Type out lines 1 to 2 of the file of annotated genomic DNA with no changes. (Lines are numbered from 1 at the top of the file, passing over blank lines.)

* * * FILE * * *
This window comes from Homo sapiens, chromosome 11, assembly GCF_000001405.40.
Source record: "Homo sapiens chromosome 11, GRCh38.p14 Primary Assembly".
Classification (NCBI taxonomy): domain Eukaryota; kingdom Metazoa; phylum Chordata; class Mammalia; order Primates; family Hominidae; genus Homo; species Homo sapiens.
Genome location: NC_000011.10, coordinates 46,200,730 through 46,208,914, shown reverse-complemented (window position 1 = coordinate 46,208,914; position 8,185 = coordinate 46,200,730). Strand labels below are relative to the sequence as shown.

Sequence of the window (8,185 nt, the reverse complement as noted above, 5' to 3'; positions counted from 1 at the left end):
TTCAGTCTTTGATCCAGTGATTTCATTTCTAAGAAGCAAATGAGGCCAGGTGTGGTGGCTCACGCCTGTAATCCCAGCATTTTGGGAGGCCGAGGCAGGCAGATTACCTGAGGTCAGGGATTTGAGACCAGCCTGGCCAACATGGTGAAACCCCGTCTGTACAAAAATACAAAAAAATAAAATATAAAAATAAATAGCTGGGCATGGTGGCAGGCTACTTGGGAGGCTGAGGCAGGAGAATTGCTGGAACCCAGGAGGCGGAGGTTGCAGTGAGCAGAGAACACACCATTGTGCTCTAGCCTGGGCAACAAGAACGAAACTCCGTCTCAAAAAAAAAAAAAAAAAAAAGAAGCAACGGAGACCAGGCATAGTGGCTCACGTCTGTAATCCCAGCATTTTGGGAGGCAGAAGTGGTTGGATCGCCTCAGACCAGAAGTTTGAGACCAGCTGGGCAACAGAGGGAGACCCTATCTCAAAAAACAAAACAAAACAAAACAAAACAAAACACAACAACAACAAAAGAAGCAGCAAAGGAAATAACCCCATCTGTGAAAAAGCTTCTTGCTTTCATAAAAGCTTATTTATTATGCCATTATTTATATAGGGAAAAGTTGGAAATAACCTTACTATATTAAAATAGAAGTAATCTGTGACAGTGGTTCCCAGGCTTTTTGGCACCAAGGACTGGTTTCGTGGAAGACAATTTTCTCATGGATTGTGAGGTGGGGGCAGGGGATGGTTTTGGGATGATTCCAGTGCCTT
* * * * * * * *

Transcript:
This window comes from Homo sapiens, chromosome 11, assembly GCF_000001405.40.
Source record: "Homo sapiens chromosome 11, GRCh38.p14 Primary Assembly".